'note off'. Button 2 cycles thru the 16 channels. The midi
channel number is stored.
|| R/C Servo
Generates 1mS to 2mS pulse for r/c servos. Button 1 increases
pulse, Button 2 decreases pulse. Defaults to 1.5mS each time
mode is entered.
Generates 1 - 9999 Hz Square Wave. Button 1 decreases
frequency, Button 2 increases frequency.
Pseudo Random Number
Generates 10kHz digital PRN series - commonly called :White
Generates 1 millisecond ON and 2.5 millisecond OFF - 38kHz
square wave. When connected to IR LED, used for testing IR
Generates variable pulse-width 3% to 97% of a 6kHz (approx)
digital signal. Button 1 decreases pulse-width, Button 2
Button 1 starts/stops timer.
Change of state on probe tip also will start/stop timer. Button
2 resets timer. Timer
counts in 1/100 second from 0-99 seconds, then counts in 1/10
second from 100 -999 seconds.
The original project is from Mondo Technology.
The case was a broken Logic Probe from Radio Shack - but see the
brightness of the display. It is perfectly viewable when each segment is
accessed individually. This is the way the display is accessed in the
program. It is a rather unusual way to scan the display but has two
features. It allows the outputs of the chip to be connected directly to
the display without putting too much strain on the FETs and
produces equal illumination for all segments.
The project is built on Matrix
Here is the Super Probe from Heli:
Here is a Probe case "U-SONDA3" and tip.
GM Electronic Slovakiaa: (cost: about
$3.00 USD including tip, plus postage):
Here is the Super Probe from:
with the PC board and top-half-shell of the case:
Here is a Logic Probe case from
Kelvin, for $3.75 plus postage, but they require a minimum $150 order!!
Here is a
Logic Probe case from
Rapid Electronics: It costs $10.50 plus postage.
Super Probe MkII connects to a 9v
External size excluding tip (mm):145 x 30 x 21 Window size (mm):95 x 19
- An internally removable side
panel can be permanently fixed into position or replaced by displays
- Supplied complete with probe tip
- Opening below the probe tip for
a flying lead
- 10mm x 10mm square opening in the
rear of the case for cable exits to equipment
Super Probe MkII Circuit
The circuit is very simple. It
uses a PIC 16F870 microcontroller connected directly to a 4 digit
All the segments are connected together to reduce the wiring to 14 pins. No current limiting resistors have been used
between the micro and display and this means the
voltage-drop will be across the FETs inside the micro.
The display is illuminated ONE SEGMENT AT A TIME. And this means it
takes 4x7=28 to display all the segments (plus extra for the decimal
points). You would think the display
would be very dull. But this is not so. The display we have supplied in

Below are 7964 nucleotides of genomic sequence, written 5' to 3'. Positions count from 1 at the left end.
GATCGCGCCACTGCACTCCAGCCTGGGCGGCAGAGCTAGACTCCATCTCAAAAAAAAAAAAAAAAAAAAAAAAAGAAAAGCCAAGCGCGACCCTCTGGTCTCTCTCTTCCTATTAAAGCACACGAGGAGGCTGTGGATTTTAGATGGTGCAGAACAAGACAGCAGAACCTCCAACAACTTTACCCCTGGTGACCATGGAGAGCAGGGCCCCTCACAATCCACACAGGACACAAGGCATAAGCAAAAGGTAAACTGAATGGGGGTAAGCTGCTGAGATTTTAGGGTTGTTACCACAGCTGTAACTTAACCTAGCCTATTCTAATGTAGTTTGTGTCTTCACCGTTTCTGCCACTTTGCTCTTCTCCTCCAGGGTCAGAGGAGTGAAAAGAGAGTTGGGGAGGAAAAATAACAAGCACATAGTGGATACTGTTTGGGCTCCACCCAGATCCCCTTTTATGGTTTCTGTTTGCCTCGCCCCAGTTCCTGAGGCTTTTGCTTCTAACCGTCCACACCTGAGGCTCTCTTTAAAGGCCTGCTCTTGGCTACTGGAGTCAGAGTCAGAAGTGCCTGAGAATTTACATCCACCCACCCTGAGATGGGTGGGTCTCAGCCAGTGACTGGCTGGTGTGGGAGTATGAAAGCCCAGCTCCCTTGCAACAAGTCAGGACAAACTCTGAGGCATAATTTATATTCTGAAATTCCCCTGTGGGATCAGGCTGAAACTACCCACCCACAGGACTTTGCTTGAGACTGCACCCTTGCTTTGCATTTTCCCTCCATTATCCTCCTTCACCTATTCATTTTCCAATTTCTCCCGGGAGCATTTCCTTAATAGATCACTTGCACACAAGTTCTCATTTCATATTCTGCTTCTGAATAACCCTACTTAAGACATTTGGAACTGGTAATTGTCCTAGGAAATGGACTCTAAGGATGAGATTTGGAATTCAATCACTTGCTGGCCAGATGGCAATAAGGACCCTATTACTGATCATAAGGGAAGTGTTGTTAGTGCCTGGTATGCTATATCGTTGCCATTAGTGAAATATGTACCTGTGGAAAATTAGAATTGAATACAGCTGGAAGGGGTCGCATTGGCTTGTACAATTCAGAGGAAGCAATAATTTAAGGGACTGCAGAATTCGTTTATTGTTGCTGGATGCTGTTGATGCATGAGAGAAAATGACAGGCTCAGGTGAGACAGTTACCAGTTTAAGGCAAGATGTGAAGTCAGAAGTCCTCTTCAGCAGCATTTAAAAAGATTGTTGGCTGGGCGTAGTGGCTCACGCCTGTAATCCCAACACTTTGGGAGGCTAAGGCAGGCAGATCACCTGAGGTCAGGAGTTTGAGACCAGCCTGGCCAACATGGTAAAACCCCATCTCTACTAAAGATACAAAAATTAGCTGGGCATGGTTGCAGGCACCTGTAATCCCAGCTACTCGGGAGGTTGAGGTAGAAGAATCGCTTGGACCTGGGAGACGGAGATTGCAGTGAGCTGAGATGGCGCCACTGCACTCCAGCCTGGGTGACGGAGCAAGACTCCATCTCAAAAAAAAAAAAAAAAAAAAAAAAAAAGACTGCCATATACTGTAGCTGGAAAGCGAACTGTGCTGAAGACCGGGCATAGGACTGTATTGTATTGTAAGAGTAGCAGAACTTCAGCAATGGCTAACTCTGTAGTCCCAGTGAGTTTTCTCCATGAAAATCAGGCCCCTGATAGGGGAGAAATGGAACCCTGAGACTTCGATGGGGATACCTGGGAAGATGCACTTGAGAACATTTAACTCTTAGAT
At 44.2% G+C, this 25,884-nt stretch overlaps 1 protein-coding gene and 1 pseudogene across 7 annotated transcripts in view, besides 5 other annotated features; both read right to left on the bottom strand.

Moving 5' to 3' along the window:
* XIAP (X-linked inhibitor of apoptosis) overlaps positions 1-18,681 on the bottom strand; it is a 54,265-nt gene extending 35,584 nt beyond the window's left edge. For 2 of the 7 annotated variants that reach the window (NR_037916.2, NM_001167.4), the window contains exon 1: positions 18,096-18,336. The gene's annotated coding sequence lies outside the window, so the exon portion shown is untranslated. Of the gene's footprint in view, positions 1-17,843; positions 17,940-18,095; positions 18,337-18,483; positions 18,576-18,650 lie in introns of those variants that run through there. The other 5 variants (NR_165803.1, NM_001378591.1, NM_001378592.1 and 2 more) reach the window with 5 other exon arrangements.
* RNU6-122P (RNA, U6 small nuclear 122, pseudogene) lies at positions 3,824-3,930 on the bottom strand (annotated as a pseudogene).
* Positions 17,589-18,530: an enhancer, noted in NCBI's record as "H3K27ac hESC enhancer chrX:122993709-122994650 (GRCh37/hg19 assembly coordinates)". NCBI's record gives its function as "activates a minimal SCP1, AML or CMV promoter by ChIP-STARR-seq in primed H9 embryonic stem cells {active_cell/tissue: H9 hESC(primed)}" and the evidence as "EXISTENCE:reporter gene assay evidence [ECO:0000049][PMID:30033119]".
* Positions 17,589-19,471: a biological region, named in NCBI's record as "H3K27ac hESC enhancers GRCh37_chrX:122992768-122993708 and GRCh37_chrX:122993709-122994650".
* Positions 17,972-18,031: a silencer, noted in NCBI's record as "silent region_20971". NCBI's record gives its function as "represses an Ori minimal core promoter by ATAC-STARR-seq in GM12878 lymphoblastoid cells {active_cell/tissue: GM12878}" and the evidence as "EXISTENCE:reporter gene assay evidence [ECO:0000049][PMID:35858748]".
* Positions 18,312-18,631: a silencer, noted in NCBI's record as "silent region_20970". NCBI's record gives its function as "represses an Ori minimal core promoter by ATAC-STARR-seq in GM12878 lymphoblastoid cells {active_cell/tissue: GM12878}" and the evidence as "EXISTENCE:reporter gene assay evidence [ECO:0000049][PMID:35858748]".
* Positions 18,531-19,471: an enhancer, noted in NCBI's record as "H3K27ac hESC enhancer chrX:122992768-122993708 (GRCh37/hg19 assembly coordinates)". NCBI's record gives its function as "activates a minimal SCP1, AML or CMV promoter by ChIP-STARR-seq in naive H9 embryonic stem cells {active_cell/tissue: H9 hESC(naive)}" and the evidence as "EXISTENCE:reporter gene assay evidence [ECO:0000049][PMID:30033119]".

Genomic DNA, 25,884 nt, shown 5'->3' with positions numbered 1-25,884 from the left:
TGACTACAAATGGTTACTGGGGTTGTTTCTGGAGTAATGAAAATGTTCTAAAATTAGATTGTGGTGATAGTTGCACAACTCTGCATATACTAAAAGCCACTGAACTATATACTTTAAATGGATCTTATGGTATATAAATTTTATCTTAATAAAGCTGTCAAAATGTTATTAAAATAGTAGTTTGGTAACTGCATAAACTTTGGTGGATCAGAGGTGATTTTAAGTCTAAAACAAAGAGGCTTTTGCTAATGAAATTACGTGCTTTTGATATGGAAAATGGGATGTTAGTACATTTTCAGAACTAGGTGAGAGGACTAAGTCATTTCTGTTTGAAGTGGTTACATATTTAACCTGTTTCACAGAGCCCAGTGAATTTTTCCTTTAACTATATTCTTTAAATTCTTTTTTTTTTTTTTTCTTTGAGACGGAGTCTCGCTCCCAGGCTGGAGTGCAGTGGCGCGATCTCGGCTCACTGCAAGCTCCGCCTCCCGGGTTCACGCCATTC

the kit is "super-bright red" and although each segment is seeing only a duty
cycle of about 3-4%, the overall brightness is perfect.
During each segment illumination, we have one output of the chip driving
HIGH and one driving LOW. The LED drops 1.7v leaving 1.65v across
the top FET and 1.65v across the lower FET. This is overdriving the FETs
but thy do not seem to suffer.
The current taken by the project is 20-30mA. The rest of the components
are connected to the probe tip to create different charging and
discharging values for testing capacitors and inductors and for the 25v
The crystal needs 2 capacitors and the buttons need pull-up resistors (portB is the only port with weak pull-up resistors). The 249k is
created with a 220k and 33k in series. The 22p capacitors are created
with 2x47p caps in series and the kit contains 4x47p surface-mount.
The brightness of the
display is superb
Underside of Super Probe MkII
Click HERE for
Here is the Super Probe constructed by Ahyan Yilmaz of Kocaeli TURKEY:
the perfect soldering . . .
Note: the link is now a track on the top side of the board. No
tracks need to be cut with the new PCB's
Surface-mount certainly makes a very neat project. The secret is the use of 0.8mm solder.
We have used SM components to make the
project as small as possible.
They also make it look simpler as they "disappear" under the
You will need fine tweezers to hold
them in place while one end is soldered to a pin of the 28 pin IC socket.
Using very fine solder (supplied in the kit) makes soldering easier and quicker. Always solder resistors with the value
This project is for medium-to-advanced constructors as
it is very compact. It is
built on a double-sided PCB and the kit comes with all parts, including a pre-programmed chip.
They are fitted
as shown in the photos above.
Two tracks need to be cut near the crystal and a link fitted under the
Cut the two tracks.
Click HERE for larger image.
When the IC socket and display are fitted, they are soldered in place.
The next thing is fit the crystal, switches, regulator and then the
surface-mount components. Tin one pad then fit the surface-mount
component. Use fine tweezers. Now solder the other pad and the solder
will run under the chip. Don't forget to cut the two tracks next to the
crystal and join the track with a short length of enamelled wire. Fit
the regulator and short lengths of tinned copper wire in the holes for
the battery snap.
Twist the wires together and cut them short so they just fit through the
hole in the battery snap. Tin the wires and fit the battery snap and
solder the wires to the snap. Refer to the photo above to see how the
snap is connected.